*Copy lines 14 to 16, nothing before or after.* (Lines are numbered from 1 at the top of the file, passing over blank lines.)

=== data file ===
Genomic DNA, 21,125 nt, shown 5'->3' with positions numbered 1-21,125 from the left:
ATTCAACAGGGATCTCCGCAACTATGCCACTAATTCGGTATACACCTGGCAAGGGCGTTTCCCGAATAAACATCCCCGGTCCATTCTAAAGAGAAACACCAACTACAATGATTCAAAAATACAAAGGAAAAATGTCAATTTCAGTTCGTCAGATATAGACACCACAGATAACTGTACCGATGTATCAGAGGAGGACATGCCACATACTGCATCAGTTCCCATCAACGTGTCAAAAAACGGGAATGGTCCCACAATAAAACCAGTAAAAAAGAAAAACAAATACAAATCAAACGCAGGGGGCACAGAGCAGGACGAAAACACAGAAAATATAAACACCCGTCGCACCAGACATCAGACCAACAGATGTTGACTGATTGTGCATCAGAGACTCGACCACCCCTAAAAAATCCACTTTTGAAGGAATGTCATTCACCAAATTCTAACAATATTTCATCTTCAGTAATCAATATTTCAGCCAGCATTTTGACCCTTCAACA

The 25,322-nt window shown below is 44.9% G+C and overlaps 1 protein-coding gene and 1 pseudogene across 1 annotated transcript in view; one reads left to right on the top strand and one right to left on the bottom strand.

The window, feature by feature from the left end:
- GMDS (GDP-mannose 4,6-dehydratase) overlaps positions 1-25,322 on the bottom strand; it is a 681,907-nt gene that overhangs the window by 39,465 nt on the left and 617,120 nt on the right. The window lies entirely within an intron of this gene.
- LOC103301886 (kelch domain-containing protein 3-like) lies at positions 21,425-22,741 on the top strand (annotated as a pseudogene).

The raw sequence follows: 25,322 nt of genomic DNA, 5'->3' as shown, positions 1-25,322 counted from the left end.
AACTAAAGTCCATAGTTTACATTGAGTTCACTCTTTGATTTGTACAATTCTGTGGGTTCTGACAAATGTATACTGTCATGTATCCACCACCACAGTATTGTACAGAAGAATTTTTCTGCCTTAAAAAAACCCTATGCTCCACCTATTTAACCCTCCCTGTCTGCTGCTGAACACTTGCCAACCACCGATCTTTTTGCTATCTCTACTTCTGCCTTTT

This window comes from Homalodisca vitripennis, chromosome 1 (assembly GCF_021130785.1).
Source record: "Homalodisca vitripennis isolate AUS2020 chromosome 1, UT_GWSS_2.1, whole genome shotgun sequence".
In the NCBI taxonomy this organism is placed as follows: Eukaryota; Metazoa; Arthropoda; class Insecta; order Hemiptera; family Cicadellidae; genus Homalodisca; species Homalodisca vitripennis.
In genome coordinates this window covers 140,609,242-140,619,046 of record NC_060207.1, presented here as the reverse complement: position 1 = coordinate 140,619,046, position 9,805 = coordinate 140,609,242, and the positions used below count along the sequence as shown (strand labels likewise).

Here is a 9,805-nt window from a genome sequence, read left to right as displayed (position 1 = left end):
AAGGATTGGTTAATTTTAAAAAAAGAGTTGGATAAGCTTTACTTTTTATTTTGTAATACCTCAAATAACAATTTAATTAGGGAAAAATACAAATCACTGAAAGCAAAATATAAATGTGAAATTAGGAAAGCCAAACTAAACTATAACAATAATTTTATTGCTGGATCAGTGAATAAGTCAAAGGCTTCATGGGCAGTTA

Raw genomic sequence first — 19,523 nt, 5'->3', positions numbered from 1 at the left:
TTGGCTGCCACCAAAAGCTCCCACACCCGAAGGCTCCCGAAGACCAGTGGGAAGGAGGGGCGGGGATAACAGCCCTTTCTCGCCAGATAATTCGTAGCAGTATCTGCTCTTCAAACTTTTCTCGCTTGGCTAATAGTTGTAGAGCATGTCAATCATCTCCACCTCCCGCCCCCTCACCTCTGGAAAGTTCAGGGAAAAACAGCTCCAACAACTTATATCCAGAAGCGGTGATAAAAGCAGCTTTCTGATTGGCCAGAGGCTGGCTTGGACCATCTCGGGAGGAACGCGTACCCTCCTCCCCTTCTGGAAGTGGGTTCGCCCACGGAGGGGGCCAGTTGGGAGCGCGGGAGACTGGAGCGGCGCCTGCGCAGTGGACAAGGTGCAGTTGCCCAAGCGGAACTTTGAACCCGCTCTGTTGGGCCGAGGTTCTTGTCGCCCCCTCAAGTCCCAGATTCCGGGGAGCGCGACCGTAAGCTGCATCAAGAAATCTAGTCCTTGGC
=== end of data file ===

AAGGATTGGTTAATTTTAAAAAAAGAGTTGGATAAGCTTTACTTTTTATTTTGTAATACCTCAAATAACAATTTAATTAGGGAAAAATACAAATCACTGAAAGCAAAATATAAATGTGAAATTAGGAAAGCCAAACTAAACTATAACAATAATTTTATTGCTGGATCAGTGAATAAGTCAAAGGCTTCATGGGCAGTTA

Raw genomic sequence first — 19,523 nt, 5'->3', positions numbered from 1 at the left:
TTGGCTGCCACCAAAAGCTCCCACACCCGAAGGCTCCCGAAGACCAGTGGGAAGGAGGGGCGGGGATAACAGCCCTTTCTCGCCAGATAATTCGTAGCAGTATCTGCTCTTCAAACTTTTCTCGCTTGGCTAATAGTTGTAGAGCATGTCAATCATCTCCACCTCCCGCCCCCTCACCTCTGGAAAGTTCAGGGAAAAACAGCTCCAACAACTTATATCCAGAAGCGGTGATAAAAGCAGCTTTCTGATTGGCCAGAGGCTGGCTTGGACCATCTCGGGAGGAACGCGTACCCTCCTCCCCTTCTGGAAGTGGGTTCGCCCACGGAGGGGGCCAGTTGGGAGCGCGGGAGACTGGAGCGGCGCCTGCGCAGTGGACAAGGTGCAGTTGCCCAAGCGGAACTTTGAACCCGCTCTGTTGGGCCGAGGTTCTTGTCGCCCCCTCAAGTCCCAGATTCCGGGGAGCGCGACCGTAAGCTGCATCAAGAAATCTAGTCCTTGGC